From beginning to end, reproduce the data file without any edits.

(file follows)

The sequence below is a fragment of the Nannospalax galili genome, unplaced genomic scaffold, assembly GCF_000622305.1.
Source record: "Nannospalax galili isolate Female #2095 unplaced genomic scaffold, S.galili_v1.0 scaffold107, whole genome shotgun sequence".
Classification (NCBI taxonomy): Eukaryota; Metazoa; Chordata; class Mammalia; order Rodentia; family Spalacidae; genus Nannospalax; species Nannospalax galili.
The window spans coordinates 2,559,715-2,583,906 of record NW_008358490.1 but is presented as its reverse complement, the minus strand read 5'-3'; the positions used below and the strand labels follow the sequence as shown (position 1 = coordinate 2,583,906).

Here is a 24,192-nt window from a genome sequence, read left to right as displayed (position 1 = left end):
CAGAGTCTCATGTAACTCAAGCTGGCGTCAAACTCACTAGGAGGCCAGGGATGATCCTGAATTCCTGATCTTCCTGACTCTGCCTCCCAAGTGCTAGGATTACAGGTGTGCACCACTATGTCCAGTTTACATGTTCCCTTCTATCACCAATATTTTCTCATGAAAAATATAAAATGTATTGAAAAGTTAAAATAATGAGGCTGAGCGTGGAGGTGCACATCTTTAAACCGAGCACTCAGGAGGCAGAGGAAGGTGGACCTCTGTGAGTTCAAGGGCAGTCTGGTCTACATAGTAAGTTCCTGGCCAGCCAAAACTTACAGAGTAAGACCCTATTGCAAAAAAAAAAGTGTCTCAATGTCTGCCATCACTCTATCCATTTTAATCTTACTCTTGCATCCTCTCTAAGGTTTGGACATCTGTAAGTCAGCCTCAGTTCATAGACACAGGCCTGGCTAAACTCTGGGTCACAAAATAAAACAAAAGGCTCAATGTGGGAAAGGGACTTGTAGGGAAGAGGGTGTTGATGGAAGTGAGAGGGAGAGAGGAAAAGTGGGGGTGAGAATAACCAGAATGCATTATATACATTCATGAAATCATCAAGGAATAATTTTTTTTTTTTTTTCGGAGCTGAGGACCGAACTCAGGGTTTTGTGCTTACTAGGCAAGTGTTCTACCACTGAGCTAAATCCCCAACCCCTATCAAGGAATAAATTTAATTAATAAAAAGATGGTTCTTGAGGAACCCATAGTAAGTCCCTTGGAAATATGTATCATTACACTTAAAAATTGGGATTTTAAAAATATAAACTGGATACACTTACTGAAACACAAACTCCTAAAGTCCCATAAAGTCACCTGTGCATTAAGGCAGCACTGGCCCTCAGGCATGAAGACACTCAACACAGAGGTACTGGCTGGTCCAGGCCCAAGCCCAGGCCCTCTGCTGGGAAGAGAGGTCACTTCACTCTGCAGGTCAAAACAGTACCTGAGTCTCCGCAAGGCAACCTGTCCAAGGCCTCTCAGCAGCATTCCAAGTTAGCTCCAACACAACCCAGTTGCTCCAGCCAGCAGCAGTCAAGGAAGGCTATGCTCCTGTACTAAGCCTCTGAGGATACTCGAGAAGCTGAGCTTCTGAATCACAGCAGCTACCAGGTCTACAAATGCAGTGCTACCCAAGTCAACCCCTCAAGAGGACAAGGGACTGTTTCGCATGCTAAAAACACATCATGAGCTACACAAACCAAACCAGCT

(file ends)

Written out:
The sequence below is a fragment of the Nannospalax galili genome, unplaced genomic scaffold, assembly GCF_000622305.1.
Source record: "Nannospalax galili isolate Female #2095 unplaced genomic scaffold, S.galili_v1.0 scaffold107, whole genome shotgun sequence".
Classification (NCBI taxonomy): Eukaryota; Metazoa; Chordata; class Mammalia; order Rodentia; family Spalacidae; genus Nannospalax; species Nannospalax galili.
The window spans coordinates 2,559,715-2,583,906 of record NW_008358490.1 but is presented as its reverse complement, the minus strand read 5'-3'; the positions used below and the strand labels follow the sequence as shown (position 1 = coordinate 2,583,906).

Here is a 24,192-nt window from a genome sequence, read left to right as displayed (position 1 = left end):
CAGAGTCTCATGTAACTCAAGCTGGCGTCAAACTCACTAGGAGGCCAGGGATGATCCTGAATTCCTGATCTTCCTGACTCTGCCTCCCAAGTGCTAGGATTACAGGTGTGCACCACTATGTCCAGTTTACATGTTCCCTTCTATCACCAATATTTTCTCATGAAAAATATAAAATGTATTGAAAAGTTAAAATAATGAGGCTGAGCGTGGAGGTGCACATCTTTAAACCGAGCACTCAGGAGGCAGAGGAAGGTGGACCTCTGTGAGTTCAAGGGCAGTCTGGTCTACATAGTAAGTTCCTGGCCAGCCAAAACTTACAGAGTAAGACCCTATTGCAAAAAAAAAAGTGTCTCAATGTCTGCCATCACTCTATCCATTTTAATCTTACTCTTGCATCCTCTCTAAGGTTTGGACATCTGTAAGTCAGCCTCAGTTCATAGACACAGGCCTGGCTAAACTCTGGGTCACAAAATAAAACAAAAGGCTCAATGTGGGAAAGGGACTTGTAGGGAAGAGGGTGTTGATGGAAGTGAGAGGGAGAGAGGAAAAGTGGGGGTGAGAATAACCAGAATGCATTATATACATTCATGAAATCATCAAGGAATAATTTTTTTTTTTTTTTCGGAGCTGAGGACCGAACTCAGGGTTTTGTGCTTACTAGGCAAGTGTTCTACCACTGAGCTAAATCCCCAACCCCTATCAAGGAATAAATTTAATTAATAAAAAGATGGTTCTTGAGGAACCCATAGTAAGTCCCTTGGAAATATGTATCATTACACTTAAAAATTGGGATTTTAAAAATATAAACTGGATACACTTACTGAAACACAAACTCCTAAAGTCCCATAAAGTCACCTGTGCATTAAGGCAGCACTGGCCCTCAGGCATGAAGACACTCAACACAGAGGTACTGGCTGGTCCAGGCCCAAGCCCAGGCCCTCTGCTGGGAAGAGAGGTCACTTCACTCTGCAGGTCAAAACAGTACCTGAGTCTCCGCAAGGCAACCTGTCCAAGGCCTCTCAGCAGCATTCCAAGTTAGCTCCAACACAACCCAGTTGCTCCAGCCAGCAGCAGTCAAGGAAGGCTATGCTCCTGTACTAAGCCTCTGAGGATACTCGAGAAGCTGAGCTTCTGAATCACAGCAGCTACCAGGTCTACAAATGCAGTGCTACCCAAGTCAACCCCTCAAGAGGACAAGGGACTGTTTCGCATGCTAAAAACACATCATGAGCTACACAAACCAAACCAGCT